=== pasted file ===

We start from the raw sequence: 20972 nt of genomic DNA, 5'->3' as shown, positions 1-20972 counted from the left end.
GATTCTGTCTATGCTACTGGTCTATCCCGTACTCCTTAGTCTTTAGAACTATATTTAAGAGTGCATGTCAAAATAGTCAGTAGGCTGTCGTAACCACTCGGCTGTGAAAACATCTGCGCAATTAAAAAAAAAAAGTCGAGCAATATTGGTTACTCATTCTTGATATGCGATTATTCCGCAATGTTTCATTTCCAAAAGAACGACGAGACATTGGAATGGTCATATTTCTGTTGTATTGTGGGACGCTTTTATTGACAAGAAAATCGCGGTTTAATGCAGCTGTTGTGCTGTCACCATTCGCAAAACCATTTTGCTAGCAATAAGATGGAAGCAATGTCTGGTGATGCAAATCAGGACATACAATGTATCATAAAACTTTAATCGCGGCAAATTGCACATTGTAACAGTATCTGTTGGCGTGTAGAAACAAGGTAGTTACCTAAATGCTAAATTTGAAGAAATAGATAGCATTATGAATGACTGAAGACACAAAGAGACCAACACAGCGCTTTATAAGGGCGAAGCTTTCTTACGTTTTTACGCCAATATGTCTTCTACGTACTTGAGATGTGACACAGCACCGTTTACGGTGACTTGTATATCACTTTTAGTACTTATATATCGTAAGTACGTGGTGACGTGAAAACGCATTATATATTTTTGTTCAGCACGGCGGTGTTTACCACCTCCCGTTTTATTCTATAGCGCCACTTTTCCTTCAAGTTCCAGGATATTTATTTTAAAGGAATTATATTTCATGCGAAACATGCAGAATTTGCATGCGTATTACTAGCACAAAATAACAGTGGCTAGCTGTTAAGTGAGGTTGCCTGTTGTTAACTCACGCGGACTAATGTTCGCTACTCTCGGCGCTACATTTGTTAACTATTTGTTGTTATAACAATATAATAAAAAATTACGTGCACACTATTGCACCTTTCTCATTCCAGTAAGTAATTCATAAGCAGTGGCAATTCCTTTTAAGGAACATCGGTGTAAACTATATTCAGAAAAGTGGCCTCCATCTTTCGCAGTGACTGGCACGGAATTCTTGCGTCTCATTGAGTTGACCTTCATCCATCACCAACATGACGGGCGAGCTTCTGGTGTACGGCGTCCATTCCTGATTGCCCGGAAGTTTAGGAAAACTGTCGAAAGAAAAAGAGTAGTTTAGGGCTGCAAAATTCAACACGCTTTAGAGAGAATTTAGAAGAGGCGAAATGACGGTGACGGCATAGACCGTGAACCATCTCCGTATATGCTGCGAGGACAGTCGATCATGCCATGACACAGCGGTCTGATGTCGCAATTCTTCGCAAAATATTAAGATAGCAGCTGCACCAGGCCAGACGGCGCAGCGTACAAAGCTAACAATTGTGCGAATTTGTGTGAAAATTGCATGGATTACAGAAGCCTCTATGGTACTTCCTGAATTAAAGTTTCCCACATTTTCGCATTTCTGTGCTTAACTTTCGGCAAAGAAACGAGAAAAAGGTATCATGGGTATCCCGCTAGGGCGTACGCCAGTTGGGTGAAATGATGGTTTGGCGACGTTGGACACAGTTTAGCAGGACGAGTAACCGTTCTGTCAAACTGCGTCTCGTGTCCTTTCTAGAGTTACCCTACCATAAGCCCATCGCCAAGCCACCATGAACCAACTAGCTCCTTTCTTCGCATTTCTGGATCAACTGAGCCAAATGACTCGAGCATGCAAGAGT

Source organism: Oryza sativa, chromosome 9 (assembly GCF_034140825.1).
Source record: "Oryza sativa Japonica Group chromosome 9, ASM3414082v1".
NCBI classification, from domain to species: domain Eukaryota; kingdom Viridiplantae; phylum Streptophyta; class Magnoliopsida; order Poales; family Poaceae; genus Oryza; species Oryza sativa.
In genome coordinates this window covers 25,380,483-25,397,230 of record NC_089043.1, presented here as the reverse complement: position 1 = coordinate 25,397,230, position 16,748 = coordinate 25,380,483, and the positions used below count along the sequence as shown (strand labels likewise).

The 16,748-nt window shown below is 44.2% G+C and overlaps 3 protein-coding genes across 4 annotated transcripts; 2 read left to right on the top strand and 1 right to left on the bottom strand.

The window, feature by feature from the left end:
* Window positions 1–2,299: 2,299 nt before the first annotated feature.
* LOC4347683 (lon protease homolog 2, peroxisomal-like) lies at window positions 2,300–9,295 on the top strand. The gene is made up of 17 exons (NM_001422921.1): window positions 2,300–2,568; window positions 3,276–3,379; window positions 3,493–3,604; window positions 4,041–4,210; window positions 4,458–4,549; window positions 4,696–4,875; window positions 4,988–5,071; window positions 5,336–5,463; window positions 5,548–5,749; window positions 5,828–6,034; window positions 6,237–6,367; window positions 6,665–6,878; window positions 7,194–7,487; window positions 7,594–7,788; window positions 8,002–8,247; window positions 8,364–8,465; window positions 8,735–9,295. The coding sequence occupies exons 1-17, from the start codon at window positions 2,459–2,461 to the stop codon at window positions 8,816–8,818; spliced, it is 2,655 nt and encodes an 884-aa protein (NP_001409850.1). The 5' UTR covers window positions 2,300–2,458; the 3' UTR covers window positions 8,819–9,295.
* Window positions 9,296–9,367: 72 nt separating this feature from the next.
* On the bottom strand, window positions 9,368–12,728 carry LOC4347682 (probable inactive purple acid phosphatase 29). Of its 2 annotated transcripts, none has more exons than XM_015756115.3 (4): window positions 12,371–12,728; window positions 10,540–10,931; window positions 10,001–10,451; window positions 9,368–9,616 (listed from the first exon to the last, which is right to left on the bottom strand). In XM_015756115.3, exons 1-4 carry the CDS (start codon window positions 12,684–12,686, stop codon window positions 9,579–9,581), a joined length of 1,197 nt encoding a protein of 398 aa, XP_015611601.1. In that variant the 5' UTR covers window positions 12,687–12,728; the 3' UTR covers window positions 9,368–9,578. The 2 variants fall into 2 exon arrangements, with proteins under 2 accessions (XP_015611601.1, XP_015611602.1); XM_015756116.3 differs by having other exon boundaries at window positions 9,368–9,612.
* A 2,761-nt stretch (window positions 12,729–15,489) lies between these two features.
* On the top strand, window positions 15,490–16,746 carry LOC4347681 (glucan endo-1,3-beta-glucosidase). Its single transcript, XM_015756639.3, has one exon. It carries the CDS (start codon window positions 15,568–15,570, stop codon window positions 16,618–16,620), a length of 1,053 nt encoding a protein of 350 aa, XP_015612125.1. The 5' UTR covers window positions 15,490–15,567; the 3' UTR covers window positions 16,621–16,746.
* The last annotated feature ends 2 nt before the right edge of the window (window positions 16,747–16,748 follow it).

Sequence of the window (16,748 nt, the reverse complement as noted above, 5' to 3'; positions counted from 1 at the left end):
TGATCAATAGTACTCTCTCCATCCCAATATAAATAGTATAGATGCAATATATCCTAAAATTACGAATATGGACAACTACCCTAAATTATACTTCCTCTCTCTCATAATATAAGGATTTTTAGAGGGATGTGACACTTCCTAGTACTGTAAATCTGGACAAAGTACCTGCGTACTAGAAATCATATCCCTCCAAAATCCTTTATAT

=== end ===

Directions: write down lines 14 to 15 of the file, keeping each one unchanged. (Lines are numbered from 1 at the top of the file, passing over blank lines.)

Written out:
* On the top strand, window positions 15,490–16,746 carry LOC4347681 (glucan endo-1,3-beta-glucosidase). Its single transcript, XM_015756639.3, has one exon. It carries the CDS (start codon window positions 15,568–15,570, stop codon window positions 16,618–16,620), a length of 1,053 nt encoding a protein of 350 aa, XP_015612125.1. The 5' UTR covers window positions 15,490–15,567; the 3' UTR covers window positions 16,621–16,746.
* The last annotated feature ends 2 nt before the right edge of the window (window positions 16,747–16,748 follow it).